Garden Safe Brand Fungicide3
Garden Safe Brand Fungicide3 is popular for controlling fungal diseases on crepe myrtle trees. It contains sulfur and pyrethrins, natural compounds that can help prevent and control diseases such as powdery mildew, black spot, and rust.
This fungicide can be applied as a spray to foliage and is safe for most ornamental plants. It is also easy to mix and apply and can be used as a preventative measure or to control an existing fungal infection. It’s available at many garden centers and online retailers.
When using any fungicide, following the instructions on the label carefully and wearing appropriate protective gear, such as gloves and a face mask, is important.
Additionally, it is important to identify the specific fungal disease affecting your crepe myrtle tree to ensure that you are using the most appropriate fungicide for your needs. If you need help deciding which fungicide to use, consult a local arborist or horticulturist for expert advice.
Other tips for controlling crepe myrtle aphids
In addition to natural and chemical methods, there are some additional tips you can follow to control crepe myrtle aphids:
Preventative measures can help to control crepe myrtle aphids before they become a problem. One way to prevent aphids from infesting your tree is to keep it healthy and well-maintained. This includes watering and fertilizing the tree regularly and keeping it pruned.
Timing of Treatments:
Timing is an important factor when treating crepe myrtle aphids. Treating the tree early in the season before the aphids can establish a large population is best. Treating the tree at the first sign of an infestation can also help prevent the aphids’ spread.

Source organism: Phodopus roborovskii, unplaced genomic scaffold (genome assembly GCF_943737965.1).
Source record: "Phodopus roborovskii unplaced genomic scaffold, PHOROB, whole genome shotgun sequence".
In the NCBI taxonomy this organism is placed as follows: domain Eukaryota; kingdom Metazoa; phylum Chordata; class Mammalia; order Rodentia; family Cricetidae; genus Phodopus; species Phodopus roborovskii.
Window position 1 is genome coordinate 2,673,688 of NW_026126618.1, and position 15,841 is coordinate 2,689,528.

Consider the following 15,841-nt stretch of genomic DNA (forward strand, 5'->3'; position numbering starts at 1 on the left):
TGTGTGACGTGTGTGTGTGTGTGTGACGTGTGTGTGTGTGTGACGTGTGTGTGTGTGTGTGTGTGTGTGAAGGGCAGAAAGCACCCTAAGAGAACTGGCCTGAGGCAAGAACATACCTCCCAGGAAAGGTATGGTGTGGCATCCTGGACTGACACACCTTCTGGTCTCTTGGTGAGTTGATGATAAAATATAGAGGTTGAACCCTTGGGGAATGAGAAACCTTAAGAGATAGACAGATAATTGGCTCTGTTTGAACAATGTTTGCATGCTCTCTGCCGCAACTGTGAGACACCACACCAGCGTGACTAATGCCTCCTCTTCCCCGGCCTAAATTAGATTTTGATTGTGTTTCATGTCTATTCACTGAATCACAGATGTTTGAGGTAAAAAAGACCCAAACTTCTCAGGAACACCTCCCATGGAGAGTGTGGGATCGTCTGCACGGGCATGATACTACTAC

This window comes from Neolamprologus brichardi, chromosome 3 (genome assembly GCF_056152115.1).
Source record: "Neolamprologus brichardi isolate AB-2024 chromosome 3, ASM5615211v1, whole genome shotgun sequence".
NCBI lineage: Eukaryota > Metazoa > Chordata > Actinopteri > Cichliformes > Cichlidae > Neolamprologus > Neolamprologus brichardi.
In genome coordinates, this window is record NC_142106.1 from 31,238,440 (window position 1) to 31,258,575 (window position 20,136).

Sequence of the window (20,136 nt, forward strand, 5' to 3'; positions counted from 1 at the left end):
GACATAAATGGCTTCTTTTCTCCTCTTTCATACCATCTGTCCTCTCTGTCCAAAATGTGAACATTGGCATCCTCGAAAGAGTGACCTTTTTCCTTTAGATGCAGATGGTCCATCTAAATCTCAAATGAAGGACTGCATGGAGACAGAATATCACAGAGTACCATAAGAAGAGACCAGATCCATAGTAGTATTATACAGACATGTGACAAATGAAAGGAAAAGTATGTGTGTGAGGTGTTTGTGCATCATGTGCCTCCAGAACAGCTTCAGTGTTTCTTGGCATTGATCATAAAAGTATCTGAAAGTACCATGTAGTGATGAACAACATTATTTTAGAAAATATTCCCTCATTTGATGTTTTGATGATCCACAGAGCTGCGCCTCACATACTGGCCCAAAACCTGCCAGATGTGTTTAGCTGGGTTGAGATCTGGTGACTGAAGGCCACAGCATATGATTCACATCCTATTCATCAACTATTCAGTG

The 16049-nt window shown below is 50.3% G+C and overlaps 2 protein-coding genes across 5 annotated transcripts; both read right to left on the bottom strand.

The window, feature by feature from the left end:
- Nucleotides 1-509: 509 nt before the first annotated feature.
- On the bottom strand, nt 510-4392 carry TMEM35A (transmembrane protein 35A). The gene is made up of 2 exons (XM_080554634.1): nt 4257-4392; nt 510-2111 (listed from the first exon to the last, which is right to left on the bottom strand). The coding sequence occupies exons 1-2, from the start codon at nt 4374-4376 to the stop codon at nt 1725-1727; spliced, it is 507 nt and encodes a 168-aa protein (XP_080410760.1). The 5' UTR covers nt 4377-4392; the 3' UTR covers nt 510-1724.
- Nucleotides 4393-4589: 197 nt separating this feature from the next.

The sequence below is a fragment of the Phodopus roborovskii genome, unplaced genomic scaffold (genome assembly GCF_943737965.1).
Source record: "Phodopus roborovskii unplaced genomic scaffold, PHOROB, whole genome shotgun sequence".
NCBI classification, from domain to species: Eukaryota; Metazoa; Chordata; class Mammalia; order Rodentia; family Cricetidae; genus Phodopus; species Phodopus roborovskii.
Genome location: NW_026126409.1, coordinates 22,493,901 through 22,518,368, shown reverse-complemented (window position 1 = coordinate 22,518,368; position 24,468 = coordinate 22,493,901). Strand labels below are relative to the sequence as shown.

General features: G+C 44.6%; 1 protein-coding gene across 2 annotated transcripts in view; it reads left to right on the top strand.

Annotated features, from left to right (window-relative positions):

Consistency in Treatment:
Consistency is key when treating crepe myrtle aphids. It’s important to follow a regular treatment schedule and continue treatments until the infestation is under control. This can help to prevent the aphids from re-establishing themselves on the tree.
By following these tips and using natural and chemical methods, you can effectively control crepe myrtle aphids and protect your tree from damage.
FAQs About Crepe Myrtle Aphids
How can I tell if my crepe myrtle has aphids?
Aphids can be difficult to spot because they are small and often congregate on the undersides of leaves. Look for clusters of small, pear-shaped insects that may be white, green, or pink.
Will crepe myrtle aphids harm other plants?
While crepe myrtle aphids are primarily a problem for crepe myrtle trees, they can also infest other plants. They may cause damage to other plants, but this is rare.
Are crepe myrtle aphids harmful to humans or pets?
Crepe myrtle aphids are not harmful to humans or pets. They are primarily a nuisance to plants and can cause damage if left untreated.
Can I use essential oils to control crepe myrtle aphids?
Essential oils can effectively control aphids, but their efficacy can vary. It’s important to research which essential oils are effective against aphids and how to apply them properly.
How often should I treat my crepe myrtle for aphids?
The frequency of treatment will depend on the severity of the infestation and the method used for treatment. It’s important to follow the instructions on the label and to continue treatments until the infestation is under control.
Crepe myrtle aphids can be a serious problem for your tree if left untreated. Identifying and controlling these pests is important before they can cause significant damage.
Natural methods like pruning, ladybugs, soap and water sprays, and neem oil sprays can effectively control aphids, as can chemical methods like insecticidal soaps, systemic insecticides, and contact insecticides.
Additional tips like preventative measures, treatment timing, and treatment consistency can also help control crepe myrtle aphids.
Controlling crepe myrtle aphids requires a combination of natural and chemical methods and consistent treatment and preventative measures. Following the tips outlined in this article, you can effectively control crepe myrtle aphids and protect your tree from damage.